In the shadow of Frankenstein: Mapping and manipulating genes and genomes

I was starting to prepare a talk for Pint of Science in May, for “The Body” strand, which this year here in Nottingham focuses on regenerative medicine and genetic engineering. It’s entitled “GMYou”. I know, it’s a long way off, but they needed a title and so I began to muse. In the end I …

Catching a metaphor on the fly: ‘Greenfield genome design’

A week ago, something interesting washed up in my twitter stream, something a metaphor collector like me had to pick up and inspect. Andrew Hanson, an expert in metabolic engineering working at the University Florida, tweeted: “Excellent short 2016 piece from @claudiaevickers on #synbio platforms & the future of the microbial cell factory industry. Coins …

Genome editing: Invisible mending

Last week I had a few days in Oxford to visit old haunts, such as the Ashmolean, the Museum of Natural History and the Pitt Rivers Museum. I also went to a little exhibition in the basement of the Museum of the History of Science. The exhibition by Anna Dumitriu was entitled BioArt and Bacteria. …

Genome editing, metaphors and language choices

Genetic Alliance and the Progress Educational Trust recently published a report entitled ‘’Basic understanding of genome editing”, based on research supported by the Wellcome Trust. As I have worked on metaphors relating to genetic, genomics and genome editing for more than twenty years, I was particularly interested in this report. Unlike many other publications, including …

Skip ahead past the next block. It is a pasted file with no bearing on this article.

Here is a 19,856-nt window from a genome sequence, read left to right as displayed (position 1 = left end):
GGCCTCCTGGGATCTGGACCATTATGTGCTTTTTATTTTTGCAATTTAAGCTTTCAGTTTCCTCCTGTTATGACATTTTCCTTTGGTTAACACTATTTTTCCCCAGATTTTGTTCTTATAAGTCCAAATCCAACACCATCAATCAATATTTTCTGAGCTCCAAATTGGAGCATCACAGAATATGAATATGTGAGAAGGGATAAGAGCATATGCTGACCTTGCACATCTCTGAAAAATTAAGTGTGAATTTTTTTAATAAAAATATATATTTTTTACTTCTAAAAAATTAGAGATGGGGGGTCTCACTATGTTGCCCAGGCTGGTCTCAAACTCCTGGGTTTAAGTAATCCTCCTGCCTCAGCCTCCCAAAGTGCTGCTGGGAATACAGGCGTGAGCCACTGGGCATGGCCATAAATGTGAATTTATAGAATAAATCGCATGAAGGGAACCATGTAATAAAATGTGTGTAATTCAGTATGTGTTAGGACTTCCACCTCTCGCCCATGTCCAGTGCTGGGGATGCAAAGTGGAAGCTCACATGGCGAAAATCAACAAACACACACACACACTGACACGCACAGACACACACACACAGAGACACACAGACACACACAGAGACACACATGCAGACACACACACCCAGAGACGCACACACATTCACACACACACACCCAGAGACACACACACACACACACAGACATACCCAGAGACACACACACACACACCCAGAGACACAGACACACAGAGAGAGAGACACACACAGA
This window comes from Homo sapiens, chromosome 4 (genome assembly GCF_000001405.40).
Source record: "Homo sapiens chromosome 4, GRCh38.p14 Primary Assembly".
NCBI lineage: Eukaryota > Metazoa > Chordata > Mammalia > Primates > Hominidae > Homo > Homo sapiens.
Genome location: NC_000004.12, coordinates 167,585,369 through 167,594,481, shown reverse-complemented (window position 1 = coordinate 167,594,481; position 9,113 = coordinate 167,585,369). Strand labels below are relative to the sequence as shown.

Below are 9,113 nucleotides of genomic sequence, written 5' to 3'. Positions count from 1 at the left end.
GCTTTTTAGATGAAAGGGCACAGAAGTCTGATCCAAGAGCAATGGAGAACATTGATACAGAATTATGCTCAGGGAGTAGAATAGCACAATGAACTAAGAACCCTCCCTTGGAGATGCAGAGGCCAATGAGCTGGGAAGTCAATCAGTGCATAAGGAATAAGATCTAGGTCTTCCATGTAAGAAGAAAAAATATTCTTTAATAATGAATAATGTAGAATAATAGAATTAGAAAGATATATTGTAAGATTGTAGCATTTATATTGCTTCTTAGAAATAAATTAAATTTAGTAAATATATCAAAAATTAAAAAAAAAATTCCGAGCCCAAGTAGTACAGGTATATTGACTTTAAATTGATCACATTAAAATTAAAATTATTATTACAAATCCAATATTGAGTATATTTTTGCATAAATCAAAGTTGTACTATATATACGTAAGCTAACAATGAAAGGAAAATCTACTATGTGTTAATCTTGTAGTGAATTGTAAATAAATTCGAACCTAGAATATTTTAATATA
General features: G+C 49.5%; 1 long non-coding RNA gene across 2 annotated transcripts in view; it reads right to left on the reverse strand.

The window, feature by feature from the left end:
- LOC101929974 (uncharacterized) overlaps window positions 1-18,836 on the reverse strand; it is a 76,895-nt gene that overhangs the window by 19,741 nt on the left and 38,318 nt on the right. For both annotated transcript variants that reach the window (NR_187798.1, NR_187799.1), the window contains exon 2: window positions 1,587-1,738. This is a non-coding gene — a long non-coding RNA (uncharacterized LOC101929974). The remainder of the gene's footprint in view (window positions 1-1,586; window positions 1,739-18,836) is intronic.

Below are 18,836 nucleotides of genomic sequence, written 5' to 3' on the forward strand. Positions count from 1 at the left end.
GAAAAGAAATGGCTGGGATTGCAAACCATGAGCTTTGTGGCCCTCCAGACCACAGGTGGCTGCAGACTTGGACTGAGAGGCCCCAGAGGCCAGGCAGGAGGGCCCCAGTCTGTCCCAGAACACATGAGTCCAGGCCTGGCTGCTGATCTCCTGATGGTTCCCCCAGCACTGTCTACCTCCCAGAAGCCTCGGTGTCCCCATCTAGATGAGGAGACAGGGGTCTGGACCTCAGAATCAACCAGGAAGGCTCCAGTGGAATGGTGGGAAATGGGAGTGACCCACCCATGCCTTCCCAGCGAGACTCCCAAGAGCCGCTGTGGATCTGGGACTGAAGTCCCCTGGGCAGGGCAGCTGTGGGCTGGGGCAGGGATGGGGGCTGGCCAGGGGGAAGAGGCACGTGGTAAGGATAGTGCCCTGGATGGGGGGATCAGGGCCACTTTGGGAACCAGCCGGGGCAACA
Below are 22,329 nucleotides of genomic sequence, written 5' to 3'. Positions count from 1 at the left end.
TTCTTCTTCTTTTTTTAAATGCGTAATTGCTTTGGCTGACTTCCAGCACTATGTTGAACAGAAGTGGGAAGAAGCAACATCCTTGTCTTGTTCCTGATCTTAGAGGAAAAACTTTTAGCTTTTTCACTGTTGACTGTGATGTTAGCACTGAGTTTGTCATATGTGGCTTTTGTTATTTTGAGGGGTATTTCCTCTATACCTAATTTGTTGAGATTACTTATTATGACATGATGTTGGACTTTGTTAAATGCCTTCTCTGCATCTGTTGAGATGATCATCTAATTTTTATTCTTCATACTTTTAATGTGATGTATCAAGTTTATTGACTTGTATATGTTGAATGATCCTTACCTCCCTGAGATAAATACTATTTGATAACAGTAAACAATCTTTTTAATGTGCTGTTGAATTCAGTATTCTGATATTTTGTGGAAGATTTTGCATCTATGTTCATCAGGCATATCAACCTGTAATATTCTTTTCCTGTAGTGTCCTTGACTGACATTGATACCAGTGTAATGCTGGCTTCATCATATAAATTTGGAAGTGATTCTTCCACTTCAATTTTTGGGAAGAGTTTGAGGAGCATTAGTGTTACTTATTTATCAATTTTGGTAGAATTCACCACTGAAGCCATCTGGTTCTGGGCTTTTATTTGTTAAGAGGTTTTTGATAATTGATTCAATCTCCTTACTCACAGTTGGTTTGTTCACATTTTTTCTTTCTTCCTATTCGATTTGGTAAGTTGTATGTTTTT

Science and metaphor: Some historical perspectives

Over the last thirty years or so I have written about metaphor and its importance to language, thought and social interaction. In the last fifteen years, I have focused in on the relation between metaphor and science, especially science communication. However, only recently has it dawned on me how little I actually understand about metaphor …

Base editing, biological complexity and the limits of metaphorical explanation

Gene editing has been in the news since around 2013. Here I want to focus on one of the most recent advances which made me question my own understanding of gene editing. In 2015 a team of scientists led by Junjiu Huang at Sun Yet-Sen University in Guangzhou, China, used gene editing techniques, in this …

Metaphors for many goals: Discussing research in interactional settings

This is a guest post by Rony Armon, a Research Assistant at the School of Education, Communication and Society King’s College London, specialising in Communication and Media, Qualitative Social Research, and History of Science. *** In a recent post Brigitte Nerlich reviewed some studies that seemed to suggest that even though metaphors are rampant in scientific discourse …